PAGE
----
Archive for March, 2009

Top 10 bad questions to ask your prospect!

March 27, 2009

Throughout this blog we have discussed the value of asking insightful, value-added questions to your prospects to establish both your credibility and the credibility of your proposed solution.  Steve Giglio has brilliantly captured the worst questions a sales professional could ask in this economy (or anytime!).


Analyze and Review the FRONT of the Pipeline…Why?

March 25, 2009

The vast majority of pipeline reviews or discussions focus on what’s closing this week, this month or this quarter.  Sales manager’s typically dig in to the details of the latest proposal and associated meetings, calls, and e-mails regarding the transition from proposed business, to a verbal agreement, to contract negotiation and signatures.  Sales executives maintain a similar focus on the “end game” as that is the pre-cursor to “pay day”.  I would not quibble with the notion that such analysis on this portion of the pipeline is important, but I believe it is also a two-edged sword.  Sales organizations that overweight analysis and focus on the bottom of the sales funnel risk erratic monthly or quarterly attainment.  If the sales team develops a group of prospects, moves them through the cycle, and then closes a percentage of  them, the result is that your have superior attainment in the months at the end of the sales cycle duration, and reduced attainment in the interim while the focus returns to the front of the pipeline. 

The best way to smooth out monthly attainment, either as an individual or a team, is to place a significant emphasis on how many new, qualified opportunities are entering the FRONT of the pipe ( top of the funnel) during the review interval.  If your typical sales cycle is 75-90 days, a percentage of the new, qualified opportunities entering the cycle in March are the business that’s closing in June.  If you or your team spends most of March closing January’s new opportunities, and the top of the funnel languishes, then you will have a good March, but a less than stellar May and June.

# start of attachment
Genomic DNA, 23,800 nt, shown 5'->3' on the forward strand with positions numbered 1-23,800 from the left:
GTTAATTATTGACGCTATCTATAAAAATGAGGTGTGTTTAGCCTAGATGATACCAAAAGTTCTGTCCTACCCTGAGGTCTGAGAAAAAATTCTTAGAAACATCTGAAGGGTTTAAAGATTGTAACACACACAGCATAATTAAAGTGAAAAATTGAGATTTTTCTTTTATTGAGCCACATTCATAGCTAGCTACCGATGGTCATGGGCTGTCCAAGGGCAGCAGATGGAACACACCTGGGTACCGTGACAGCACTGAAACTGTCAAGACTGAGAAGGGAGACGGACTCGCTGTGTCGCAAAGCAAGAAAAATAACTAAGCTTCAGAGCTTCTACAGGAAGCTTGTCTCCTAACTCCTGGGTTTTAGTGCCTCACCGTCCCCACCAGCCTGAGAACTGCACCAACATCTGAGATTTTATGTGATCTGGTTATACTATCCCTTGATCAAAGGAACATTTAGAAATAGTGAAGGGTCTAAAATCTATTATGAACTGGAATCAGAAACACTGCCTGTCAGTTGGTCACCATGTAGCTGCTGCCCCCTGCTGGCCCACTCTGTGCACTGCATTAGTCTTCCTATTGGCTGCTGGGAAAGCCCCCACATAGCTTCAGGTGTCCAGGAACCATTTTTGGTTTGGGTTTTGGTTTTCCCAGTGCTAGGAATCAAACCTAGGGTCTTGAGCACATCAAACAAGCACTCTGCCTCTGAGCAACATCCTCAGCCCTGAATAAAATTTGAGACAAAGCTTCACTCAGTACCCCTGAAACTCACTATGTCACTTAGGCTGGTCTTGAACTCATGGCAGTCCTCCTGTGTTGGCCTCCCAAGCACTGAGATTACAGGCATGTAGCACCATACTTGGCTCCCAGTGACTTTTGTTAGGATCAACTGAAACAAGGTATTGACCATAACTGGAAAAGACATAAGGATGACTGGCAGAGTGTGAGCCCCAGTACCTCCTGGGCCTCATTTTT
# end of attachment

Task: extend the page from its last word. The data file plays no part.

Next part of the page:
My contention is that a balanced review of the top, middle, and bottom of the pipeline funnel is the best practice to drive consistent overall performance.  This approach has other benefits including identifying and addressing opportunties that are “stuck” in the middle of the pipeline, as well as providing the sales leadership team immediate notice of a lack of qualified, new opportunities which will negatively impact future attainment.  In this manner, there will be some time to take action.

As my colleague, Dave Kurlan says “the sales pipeline is the single, most accurate predictor of future revenue”.  Let’s give equal time to the FRONT of the pipe!